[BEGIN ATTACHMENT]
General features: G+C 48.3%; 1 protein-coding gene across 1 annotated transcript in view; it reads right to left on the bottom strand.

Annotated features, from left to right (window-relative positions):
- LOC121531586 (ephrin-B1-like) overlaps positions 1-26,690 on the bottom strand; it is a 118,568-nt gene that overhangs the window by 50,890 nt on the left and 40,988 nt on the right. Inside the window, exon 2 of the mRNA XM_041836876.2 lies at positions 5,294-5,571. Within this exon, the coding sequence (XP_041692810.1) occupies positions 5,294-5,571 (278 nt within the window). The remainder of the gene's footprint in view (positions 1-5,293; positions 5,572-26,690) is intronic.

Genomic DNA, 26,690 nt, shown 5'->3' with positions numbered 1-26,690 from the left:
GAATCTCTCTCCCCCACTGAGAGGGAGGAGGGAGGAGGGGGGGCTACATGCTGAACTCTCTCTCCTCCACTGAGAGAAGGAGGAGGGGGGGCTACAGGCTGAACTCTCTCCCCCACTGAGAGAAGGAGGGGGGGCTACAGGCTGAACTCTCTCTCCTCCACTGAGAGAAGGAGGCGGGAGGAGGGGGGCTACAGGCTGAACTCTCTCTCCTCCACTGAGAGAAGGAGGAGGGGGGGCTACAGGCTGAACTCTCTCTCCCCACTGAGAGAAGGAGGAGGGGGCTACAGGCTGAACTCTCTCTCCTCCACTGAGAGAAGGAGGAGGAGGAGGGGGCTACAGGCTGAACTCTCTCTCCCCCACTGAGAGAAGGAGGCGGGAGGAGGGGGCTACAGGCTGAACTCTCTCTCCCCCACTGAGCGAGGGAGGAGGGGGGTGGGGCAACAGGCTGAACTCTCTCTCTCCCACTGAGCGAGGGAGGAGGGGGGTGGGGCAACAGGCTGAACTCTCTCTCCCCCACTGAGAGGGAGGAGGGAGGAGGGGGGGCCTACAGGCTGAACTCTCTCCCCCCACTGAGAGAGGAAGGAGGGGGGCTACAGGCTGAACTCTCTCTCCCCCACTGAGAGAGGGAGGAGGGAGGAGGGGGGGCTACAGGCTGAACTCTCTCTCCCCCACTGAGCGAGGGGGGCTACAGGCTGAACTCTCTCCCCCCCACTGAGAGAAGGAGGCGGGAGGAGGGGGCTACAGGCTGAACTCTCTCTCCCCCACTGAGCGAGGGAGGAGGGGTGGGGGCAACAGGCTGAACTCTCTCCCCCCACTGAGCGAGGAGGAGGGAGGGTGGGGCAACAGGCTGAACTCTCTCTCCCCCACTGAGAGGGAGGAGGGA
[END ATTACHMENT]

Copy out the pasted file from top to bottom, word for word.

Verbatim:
General features: G+C 48.3%; 1 protein-coding gene across 1 annotated transcript in view; it reads right to left on the bottom strand.

Annotated features, from left to right (window-relative positions):
- LOC121531586 (ephrin-B1-like) overlaps positions 1-26,690 on the bottom strand; it is a 118,568-nt gene that overhangs the window by 50,890 nt on the left and 40,988 nt on the right. Inside the window, exon 2 of the mRNA XM_041836876.2 lies at positions 5,294-5,571. Within this exon, the coding sequence (XP_041692810.1) occupies positions 5,294-5,571 (278 nt within the window). The remainder of the gene's footprint in view (positions 1-5,293; positions 5,572-26,690) is intronic.

Genomic DNA, 26,690 nt, shown 5'->3' with positions numbered 1-26,690 from the left:
GAATCTCTCTCCCCCACTGAGAGGGAGGAGGGAGGAGGGGGGGCTACATGCTGAACTCTCTCTCCTCCACTGAGAGAAGGAGGAGGGGGGGCTACAGGCTGAACTCTCTCCCCCACTGAGAGAAGGAGGGGGGGCTACAGGCTGAACTCTCTCTCCTCCACTGAGAGAAGGAGGCGGGAGGAGGGGGGCTACAGGCTGAACTCTCTCTCCTCCACTGAGAGAAGGAGGAGGGGGGGCTACAGGCTGAACTCTCTCTCCCCACTGAGAGAAGGAGGAGGGGGCTACAGGCTGAACTCTCTCTCCTCCACTGAGAGAAGGAGGAGGAGGAGGGGGCTACAGGCTGAACTCTCTCTCCCCCACTGAGAGAAGGAGGCGGGAGGAGGGGGCTACAGGCTGAACTCTCTCTCCCCCACTGAGCGAGGGAGGAGGGGGGTGGGGCAACAGGCTGAACTCTCTCTCTCCCACTGAGCGAGGGAGGAGGGGGGTGGGGCAACAGGCTGAACTCTCTCTCCCCCACTGAGAGGGAGGAGGGAGGAGGGGGGGCCTACAGGCTGAACTCTCTCCCCCCACTGAGAGAGGAAGGAGGGGGGCTACAGGCTGAACTCTCTCTCCCCCACTGAGAGAGGGAGGAGGGAGGAGGGGGGGCTACAGGCTGAACTCTCTCTCCCCCACTGAGCGAGGGGGGCTACAGGCTGAACTCTCTCCCCCCCACTGAGAGAAGGAGGCGGGAGGAGGGGGCTACAGGCTGAACTCTCTCTCCCCCACTGAGCGAGGGAGGAGGGGTGGGGGCAACAGGCTGAACTCTCTCCCCCCACTGAGCGAGGAGGAGGGAGGGTGGGGCAACAGGCTGAACTCTCTCTCCCCCACTGAGAGGGAGGAGGGA